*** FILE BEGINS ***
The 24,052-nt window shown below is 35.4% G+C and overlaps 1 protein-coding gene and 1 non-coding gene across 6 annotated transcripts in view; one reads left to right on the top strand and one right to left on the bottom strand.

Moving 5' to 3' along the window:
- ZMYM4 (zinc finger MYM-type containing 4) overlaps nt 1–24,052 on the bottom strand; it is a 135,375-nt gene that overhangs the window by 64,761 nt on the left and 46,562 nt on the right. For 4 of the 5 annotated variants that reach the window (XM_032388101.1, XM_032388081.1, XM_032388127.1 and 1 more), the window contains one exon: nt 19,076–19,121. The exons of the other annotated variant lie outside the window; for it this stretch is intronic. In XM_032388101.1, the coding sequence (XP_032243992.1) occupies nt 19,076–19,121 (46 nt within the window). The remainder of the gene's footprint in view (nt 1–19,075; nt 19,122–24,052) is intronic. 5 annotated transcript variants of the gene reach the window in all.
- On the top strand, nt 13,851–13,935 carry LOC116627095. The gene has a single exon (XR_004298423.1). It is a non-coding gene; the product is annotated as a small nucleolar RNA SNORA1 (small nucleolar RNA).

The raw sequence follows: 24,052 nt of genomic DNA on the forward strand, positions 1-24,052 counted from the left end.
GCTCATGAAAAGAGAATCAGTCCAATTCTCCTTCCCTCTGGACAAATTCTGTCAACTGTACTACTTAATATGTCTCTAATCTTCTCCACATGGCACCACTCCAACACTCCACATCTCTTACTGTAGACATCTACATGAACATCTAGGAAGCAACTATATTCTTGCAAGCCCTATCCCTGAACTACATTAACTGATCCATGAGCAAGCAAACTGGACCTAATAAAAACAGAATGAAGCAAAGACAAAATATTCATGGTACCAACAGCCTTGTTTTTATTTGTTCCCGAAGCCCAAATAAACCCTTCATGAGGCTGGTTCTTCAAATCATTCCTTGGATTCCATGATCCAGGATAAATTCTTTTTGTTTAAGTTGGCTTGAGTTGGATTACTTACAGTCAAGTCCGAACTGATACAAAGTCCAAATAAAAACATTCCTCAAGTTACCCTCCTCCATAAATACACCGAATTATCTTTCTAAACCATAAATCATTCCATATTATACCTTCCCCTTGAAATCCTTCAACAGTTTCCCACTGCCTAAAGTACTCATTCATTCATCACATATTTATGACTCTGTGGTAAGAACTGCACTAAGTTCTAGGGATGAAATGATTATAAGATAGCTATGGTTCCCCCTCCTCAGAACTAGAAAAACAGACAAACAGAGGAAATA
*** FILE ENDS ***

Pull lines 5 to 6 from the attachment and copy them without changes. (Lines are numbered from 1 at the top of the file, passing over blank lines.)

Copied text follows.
The raw sequence follows: 24,052 nt of genomic DNA on the forward strand, positions 1-24,052 counted from the left end.
GCTCATGAAAAGAGAATCAGTCCAATTCTCCTTCCCTCTGGACAAATTCTGTCAACTGTACTACTTAATATGTCTCTAATCTTCTCCACATGGCACCACTCCAACACTCCACATCTCTTACTGTAGACATCTACATGAACATCTAGGAAGCAACTATATTCTTGCAAGCCCTATCCCTGAACTACATTAACTGATCCATGAGCAAGCAAACTGGACCTAATAAAAACAGAATGAAGCAAAGACAAAATATTCATGGTACCAACAGCCTTGTTTTTATTTGTTCCCGAAGCCCAAATAAACCCTTCATGAGGCTGGTTCTTCAAATCATTCCTTGGATTCCATGATCCAGGATAAATTCTTTTTGTTTAAGTTGGCTTGAGTTGGATTACTTACAGTCAAGTCCGAACTGATACAAAGTCCAAATAAAAACATTCCTCAAGTTACCCTCCTCCATAAATACACCGAATTATCTTTCTAAACCATAAATCATTCCATATTATACCTTCCCCTTGAAATCCTTCAACAGTTTCCCACTGCCTAAAGTACTCATTCATTCATCACATATTTATGACTCTGTGGTAAGAACTGCACTAAGTTCTAGGGATGAAATGATTATAAGATAGCTATGGTTCCCCCTCCTCAGAACTAGAAAAACAGACAAACAGAGGAAATA